While we have at least switched it all to use the haddock "Ocean" theme, there's a lot more that could be done by someone good at web design. The pages are currently constructed of a mixture of templates and pages generated in code. We should try to do that consistently with templates and make it easier to adjust the site. It should also be possible to do more JS stuff, rather than classic html4 POST forms.
So the reason to consider JS stuff is not because it's cool or slick, but because it could make the server side implementation simpler. The server already has to implement REST style PUT for resources, but the html pages cannot make use of this with html4 forms because they can only do POST using annoying form encodings. This means the server has both to support normal REST using normal representations and also POST using html form encodings. This is a pain, duplicates code and leads to tighter coupling of the presentation and data layers.
If we could use JS on the browser then we can use PUT and do sequences of operations, like any other REST client.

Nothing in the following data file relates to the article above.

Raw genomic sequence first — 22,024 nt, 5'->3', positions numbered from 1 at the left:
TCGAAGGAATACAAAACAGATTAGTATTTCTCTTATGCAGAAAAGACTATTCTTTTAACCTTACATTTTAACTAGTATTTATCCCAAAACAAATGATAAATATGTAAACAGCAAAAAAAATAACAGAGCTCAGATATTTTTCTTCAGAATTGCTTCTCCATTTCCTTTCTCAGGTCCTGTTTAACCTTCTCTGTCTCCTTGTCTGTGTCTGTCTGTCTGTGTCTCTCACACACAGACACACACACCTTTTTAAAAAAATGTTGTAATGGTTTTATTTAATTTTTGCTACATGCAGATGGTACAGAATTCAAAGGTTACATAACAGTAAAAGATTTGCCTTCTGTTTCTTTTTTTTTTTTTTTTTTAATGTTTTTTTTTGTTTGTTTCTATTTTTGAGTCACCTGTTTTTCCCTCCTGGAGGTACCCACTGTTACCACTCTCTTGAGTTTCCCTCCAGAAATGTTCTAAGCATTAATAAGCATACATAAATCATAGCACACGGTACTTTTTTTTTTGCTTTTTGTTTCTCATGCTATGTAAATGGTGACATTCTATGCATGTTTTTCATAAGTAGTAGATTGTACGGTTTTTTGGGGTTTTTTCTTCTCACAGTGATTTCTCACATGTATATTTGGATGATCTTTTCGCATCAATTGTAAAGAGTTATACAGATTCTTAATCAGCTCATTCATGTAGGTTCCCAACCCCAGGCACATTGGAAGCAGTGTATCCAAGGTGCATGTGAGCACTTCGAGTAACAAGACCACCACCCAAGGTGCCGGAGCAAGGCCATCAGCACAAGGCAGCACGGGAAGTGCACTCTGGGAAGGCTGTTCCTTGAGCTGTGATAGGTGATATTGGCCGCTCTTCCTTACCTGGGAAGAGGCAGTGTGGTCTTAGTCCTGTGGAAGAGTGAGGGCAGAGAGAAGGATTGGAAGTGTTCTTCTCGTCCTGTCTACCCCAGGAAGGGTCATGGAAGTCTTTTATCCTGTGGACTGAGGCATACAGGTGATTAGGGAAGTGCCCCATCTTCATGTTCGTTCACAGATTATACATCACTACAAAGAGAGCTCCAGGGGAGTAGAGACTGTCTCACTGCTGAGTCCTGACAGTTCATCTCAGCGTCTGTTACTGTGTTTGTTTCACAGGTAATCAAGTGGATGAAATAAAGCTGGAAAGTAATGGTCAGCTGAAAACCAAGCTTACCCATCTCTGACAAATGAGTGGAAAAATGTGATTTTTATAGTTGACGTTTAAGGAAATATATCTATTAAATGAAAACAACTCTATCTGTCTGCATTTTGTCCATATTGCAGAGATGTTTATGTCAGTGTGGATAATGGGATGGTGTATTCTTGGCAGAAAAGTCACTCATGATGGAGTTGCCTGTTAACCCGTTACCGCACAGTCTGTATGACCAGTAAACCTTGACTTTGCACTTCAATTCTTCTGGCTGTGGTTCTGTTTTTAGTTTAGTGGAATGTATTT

So this only helps if we don't have to also do the fallback to html4 forms & POST handlers.
We could still do this for some of the admin parts of the site.
@chrisdone when you're using a more classic REST API style, setting some info may require a sequence of calls, e.g. POST to create some resource, PUT a couple extra optional attributes. But you cannot do that with a html UI using html4 forms. You need a POST handler matching just what the UI wants to set all in one go.
Here's a more concrete example: hackage has a users feature which has all the basics of user accounts, auth etc. then there's separate feature which manages some extra info about users (mostly for users corresponding to real people). Now a nice user admin UI will want to present all of this info and allow editing all of it together. That is, rather than a modular approach where there are separate pages and separate forms for setting basic and extended user info, a nicer UI will have one page/form to do all of it at once. The UI being less modular is ok, because a templating system makes that managable, but if it has to POST a single form result, then we still need a handler in there somewhere that takes the result, splits it up and sends the bits off to the various internal features. That's a pain. If the front end directly could do the small sequence of POST/PUTs requiresd, like any other REST client, then we don't need that special monolithic POST handler.